I had never been to a marathon before and the crowd of runners getting ready to go was exciting. I hugged my loved ones and crowded into the starting chute with the other 9-minute milers. The chute was overflowing and not everyone could fit in. The wheel chair racers started first and my nerves creeped in a little. My big focus was not letting the energy of the crowd and my competitive spirit inspire me to go out too fast.
The race started and I began my slow march forward. It was fun. There were so many different people hovering around me of all ages, fitness levels and body types. Some marched forward gracefully, while others seemed to lurch unevenly. There was a mix of marathoners and half marathoners and it was fun to try and guess which were which. I would covertly size each runner up and then peek at the color of the their number to see if I guessed right.
For the most part, I ran those first miles in silence. I was trying to conserve energy for later in the race. To entertain myself, I sidled up to small groups of runners and eavesdropped on their conversations. It was like listening to a podcast without having to deal with the inconvenience of the earbuds. I had thought about taking an iPod for the run, but opted not to because I wanted to be living in the moment of the big event.
It was fun checking out the streets of Palm Beach. I had never been there before and I got to see a nice mix of neighborhoods from the middle class to mansions and limos. There were more palm trees and waterfront views than I get on my average run through Columbus, Ohio, which was a really nice change of scenery.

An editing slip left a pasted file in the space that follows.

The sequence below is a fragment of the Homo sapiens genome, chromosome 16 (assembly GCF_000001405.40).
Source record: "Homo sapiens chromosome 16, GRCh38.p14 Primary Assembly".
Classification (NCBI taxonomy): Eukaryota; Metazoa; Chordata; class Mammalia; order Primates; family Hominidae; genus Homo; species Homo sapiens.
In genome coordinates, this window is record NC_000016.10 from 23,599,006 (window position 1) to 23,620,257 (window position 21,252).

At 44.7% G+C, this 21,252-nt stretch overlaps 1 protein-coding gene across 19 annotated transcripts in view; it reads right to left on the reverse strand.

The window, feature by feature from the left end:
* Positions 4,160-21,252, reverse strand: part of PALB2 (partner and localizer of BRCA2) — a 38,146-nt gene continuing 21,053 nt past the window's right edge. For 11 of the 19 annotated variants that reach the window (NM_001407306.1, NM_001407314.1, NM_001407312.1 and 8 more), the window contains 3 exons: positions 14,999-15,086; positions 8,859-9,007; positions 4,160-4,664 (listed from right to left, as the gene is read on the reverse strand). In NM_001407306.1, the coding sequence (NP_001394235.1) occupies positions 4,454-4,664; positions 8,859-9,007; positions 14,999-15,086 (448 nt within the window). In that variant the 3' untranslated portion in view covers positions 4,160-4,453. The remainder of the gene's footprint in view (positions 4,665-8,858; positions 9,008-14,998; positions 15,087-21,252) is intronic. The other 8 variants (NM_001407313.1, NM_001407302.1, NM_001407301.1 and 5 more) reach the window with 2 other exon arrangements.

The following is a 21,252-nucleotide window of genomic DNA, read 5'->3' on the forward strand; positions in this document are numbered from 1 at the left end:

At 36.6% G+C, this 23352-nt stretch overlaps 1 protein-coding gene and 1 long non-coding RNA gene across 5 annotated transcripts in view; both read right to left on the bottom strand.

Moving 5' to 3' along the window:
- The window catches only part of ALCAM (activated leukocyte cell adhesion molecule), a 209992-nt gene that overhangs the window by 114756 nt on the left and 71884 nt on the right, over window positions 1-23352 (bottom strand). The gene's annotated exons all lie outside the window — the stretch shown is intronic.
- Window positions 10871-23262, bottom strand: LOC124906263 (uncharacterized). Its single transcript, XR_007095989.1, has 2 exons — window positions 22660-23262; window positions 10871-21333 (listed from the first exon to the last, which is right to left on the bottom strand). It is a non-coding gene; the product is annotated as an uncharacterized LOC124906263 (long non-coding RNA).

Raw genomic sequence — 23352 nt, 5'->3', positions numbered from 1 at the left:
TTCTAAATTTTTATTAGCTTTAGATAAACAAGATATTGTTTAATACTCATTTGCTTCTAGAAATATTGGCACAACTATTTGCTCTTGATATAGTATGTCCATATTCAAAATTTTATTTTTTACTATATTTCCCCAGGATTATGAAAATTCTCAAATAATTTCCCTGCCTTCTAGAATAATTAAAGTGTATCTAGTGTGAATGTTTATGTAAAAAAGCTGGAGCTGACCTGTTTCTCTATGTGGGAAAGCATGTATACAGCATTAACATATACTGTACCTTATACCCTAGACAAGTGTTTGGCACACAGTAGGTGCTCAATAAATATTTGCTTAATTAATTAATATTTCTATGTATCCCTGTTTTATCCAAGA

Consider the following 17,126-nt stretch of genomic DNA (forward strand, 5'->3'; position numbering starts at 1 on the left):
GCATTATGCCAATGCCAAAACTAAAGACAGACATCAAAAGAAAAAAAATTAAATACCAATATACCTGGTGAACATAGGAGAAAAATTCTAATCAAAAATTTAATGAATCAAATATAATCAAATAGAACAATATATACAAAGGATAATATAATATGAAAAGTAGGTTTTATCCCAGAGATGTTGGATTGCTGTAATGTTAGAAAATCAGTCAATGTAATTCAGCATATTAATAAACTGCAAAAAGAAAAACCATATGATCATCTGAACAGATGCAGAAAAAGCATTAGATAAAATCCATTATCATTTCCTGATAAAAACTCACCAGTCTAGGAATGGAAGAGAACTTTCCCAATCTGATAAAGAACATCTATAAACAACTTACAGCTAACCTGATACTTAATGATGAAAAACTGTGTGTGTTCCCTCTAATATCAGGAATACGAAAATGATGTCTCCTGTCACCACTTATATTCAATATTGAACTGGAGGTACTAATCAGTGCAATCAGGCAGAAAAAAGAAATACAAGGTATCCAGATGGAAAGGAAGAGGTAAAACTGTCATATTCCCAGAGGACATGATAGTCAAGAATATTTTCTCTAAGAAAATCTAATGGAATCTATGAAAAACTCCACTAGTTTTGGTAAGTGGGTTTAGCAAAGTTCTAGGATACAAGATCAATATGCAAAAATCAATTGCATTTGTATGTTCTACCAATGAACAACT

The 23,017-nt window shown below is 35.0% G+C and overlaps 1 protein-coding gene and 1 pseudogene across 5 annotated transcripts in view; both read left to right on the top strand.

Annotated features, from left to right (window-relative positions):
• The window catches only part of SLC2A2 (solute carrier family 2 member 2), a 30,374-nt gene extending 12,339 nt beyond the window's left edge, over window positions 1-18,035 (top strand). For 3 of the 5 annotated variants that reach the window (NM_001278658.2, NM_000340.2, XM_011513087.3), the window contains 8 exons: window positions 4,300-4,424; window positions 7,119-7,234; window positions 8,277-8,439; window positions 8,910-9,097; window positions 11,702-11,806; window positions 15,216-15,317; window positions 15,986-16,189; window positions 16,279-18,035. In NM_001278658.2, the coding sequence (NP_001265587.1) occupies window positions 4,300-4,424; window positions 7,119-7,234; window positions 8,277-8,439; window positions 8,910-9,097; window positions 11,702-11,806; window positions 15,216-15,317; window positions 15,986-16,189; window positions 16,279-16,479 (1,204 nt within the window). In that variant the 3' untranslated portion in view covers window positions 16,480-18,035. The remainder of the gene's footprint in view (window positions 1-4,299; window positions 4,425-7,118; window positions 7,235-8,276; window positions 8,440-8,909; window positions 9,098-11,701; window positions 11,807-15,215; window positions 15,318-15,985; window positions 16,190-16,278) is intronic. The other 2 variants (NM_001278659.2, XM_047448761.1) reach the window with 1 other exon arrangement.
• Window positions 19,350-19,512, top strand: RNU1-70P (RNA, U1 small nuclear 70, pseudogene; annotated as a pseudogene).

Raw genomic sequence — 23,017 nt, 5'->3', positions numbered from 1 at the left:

The weather was perfect for the marathon. Temperatures were in the 60s at the start and went up into the upper 70s by the finish. It might have been a little too warm for some people at that point, but it sounded a heck of a lot better than the 30 degree days that were going on back home. I was loving the weather and I could definitely see why people would choose to spend their winters down south.
Around the 12 mile mark, the half-marathoners split off to finish their race, while the marathoners marched forward. The pack thinned out quite a bit. I’d say 60-70 percent of the runners disappeared. Almost immediately, a guy named Ryan Johnson started up a conversation with me. My legs were starting to get a little tired, so I was happy to talk to him and distract myself from the mild discomfort and thinking about the long journey ahead.
We had quite a bit in common. This was the first marathon for both of us. We had the same time goal. He also thought of himself as more of cyclist than a runner.
Ryan had moved from Minnesota to Southern Florida in January. Talk about a change of scenery! He was fresh out of college and had landed a sweet gig as a mechanical engineer for an auto racing team. It was fun learning about the world of auto racing, a sport I didn’t know much about.
He was pacing himself with his heart rate monitor and as we chatted we were rolling along at an 8:45 min/mile pace. Although I was feeling the first signs of fatigue, I was still feeling very optimistic about my finish time.
We ran together for the next 9 or 10 miles.
Around mile 20 or 21, Dave, the official marathon pacer for the 3:55 finish time, caught up to us. My legs were starting to feel a little heavy. It was nice knowing where we stood with our pace and we followed him for a while. I had run behind Dave in the first couple of miles of the race. He was a chatty guy who was full of knowledge about marathons and pacing. It was fun to listen to him bantering back and forth with his followers.